Aarhus University Seal

Anders Hammerich Riis

Low-Dose Aspirin or Nonsteroidal Anti-inflammatory Drug Use and Colorectal Cancer Risk: A Population-Based, Case-Control Study

Research output: Contribution to journal/Conference contribution in journal/Contribution to newspaperJournal articleResearchpeer-review

BACKGROUND: A recent comprehensive review concluded that additional research is needed to determine the optimal use of aspirin for cancer prevention.

OBJECTIVE: To assess associations between the use of low-dose aspirin or other nonsteroidal anti-inflammatory drugs (NSAIDs) and colorectal cancer risk.

DESIGN: Population-based, case-control study.

SETTING: Northern Denmark.

PATIENTS: Patients with first-time colorectal cancer in northern Denmark between 1994 and 2011. Population control participants were selected by risk set sampling.

MEASUREMENTS: Data on drug use, comorbid conditions, and history of colonoscopy were obtained from prescription and patient registries. Use of low-dose aspirin (75 to 150 mg) and nonaspirin NSAIDs was defined according to type, estimated dose, duration, and consistency of use.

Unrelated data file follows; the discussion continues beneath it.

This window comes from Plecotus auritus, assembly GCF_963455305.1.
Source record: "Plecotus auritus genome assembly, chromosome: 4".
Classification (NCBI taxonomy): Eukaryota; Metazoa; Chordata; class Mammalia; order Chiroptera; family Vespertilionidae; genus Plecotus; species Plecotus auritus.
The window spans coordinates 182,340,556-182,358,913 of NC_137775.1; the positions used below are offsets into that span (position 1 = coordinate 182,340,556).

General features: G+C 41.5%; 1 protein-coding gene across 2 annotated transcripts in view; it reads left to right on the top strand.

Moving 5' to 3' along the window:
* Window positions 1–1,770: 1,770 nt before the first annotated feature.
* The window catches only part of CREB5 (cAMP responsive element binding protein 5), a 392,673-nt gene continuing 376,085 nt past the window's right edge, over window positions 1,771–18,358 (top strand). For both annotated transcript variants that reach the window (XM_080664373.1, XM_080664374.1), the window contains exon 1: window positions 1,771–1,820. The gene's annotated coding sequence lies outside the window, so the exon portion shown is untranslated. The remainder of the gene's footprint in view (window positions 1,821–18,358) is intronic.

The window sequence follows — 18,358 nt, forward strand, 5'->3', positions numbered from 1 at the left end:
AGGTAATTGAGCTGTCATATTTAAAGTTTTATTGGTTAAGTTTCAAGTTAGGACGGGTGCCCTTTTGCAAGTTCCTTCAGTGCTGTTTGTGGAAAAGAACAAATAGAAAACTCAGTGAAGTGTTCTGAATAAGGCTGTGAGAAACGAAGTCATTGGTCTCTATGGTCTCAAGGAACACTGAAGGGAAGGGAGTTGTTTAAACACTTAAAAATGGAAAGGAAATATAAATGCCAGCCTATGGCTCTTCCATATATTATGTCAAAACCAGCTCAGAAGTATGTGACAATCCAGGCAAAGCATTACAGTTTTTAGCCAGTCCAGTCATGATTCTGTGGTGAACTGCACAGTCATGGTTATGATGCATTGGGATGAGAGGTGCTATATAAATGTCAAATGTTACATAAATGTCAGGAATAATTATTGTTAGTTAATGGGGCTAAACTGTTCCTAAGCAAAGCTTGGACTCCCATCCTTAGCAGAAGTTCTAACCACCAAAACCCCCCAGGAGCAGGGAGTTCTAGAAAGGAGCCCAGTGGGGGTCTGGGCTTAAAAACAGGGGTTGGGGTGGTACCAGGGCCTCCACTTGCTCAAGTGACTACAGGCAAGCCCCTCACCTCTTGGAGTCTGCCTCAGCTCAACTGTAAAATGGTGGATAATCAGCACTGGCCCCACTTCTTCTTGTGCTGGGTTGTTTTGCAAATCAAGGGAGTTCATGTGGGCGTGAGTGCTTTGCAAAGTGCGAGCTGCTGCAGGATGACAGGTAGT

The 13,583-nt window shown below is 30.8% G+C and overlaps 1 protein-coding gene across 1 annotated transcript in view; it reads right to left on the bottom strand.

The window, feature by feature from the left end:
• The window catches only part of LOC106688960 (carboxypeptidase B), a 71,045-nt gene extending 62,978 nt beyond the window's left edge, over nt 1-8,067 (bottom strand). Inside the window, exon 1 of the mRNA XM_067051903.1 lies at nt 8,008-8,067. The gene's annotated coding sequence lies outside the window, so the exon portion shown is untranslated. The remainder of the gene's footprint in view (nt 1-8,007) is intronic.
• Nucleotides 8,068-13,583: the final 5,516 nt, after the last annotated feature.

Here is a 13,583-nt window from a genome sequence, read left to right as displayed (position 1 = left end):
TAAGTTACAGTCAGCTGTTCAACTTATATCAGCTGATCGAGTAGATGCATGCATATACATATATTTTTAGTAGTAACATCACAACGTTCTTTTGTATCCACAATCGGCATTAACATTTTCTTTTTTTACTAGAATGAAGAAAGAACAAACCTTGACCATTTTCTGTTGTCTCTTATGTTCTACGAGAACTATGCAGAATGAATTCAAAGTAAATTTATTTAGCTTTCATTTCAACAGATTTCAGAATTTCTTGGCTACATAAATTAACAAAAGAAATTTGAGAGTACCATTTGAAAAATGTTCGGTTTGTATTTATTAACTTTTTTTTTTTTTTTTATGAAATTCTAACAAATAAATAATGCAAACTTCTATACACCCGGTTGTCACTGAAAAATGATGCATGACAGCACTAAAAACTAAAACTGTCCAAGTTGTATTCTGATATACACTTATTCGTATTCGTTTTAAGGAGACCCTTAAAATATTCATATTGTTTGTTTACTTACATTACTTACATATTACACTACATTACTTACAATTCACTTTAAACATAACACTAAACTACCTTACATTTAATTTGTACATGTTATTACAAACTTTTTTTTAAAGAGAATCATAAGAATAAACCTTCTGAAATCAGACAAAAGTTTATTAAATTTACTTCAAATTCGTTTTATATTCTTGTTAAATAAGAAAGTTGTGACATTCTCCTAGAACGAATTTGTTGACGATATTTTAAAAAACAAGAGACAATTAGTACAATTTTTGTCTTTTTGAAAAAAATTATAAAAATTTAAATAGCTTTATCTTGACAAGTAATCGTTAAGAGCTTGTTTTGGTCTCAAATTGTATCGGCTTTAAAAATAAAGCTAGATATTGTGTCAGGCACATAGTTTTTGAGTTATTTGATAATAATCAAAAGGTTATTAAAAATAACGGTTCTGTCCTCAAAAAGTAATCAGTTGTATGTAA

RESULTS: Among 10 280 case patients and 102 800 control participants, the adjusted odds ratios (ORs) for colorectal cancer associated with ever use (≥2 prescriptions) of low-dose aspirin and nonaspirin NSAIDs were 1.03 (95% CI, 0.98 to 1.09) and 0.94 (CI, 0.90 to 0.98), respectively. Continuous long-term use (≥5 years) of low-dose aspirin was associated with a 27% reduction in colorectal cancer risk (OR, 0.73 [CI, 0.54 to 0.99]), whereas the overall OR for cumulative long-term use (continuous or noncontinuous) was close to unity. Nonaspirin NSAID use was associated with a substantial reduction in colorectal cancer risk, particularly for long-term, high-intensity use (average defined daily dose ≥0.3) of agents with high cyclooxygenase-2 selectivity (OR, 0.57 [CI, 0.44 to 0.74]).

LIMITATIONS: Data were unavailable on over-the-counter purchases of high-dose aspirin and low-dose ibuprofen or NSAID dosing schedules, there were several comparisons, and the authors were unable to adjust for confounding by some risk factors.

CONCLUSION: Long-term, continuous use of low-dose aspirin and long-term use of nonaspirin NSAIDs were associated with reduced colorectal cancer risk. Persons who continuously used low-dose aspirin comprised only a small proportion of the low-dose aspirin users.

PRIMARY FUNDING SOURCE: Danish Cancer Society, Aarhus University Research Foundation.

Original languageEnglish
JournalAnnals of Internal Medicine
Pages (from-to)347-55
Number of pages9
Publication statusPublished - 1 Sep 2015

See relations at Aarhus University Citationformats

ID: 90989333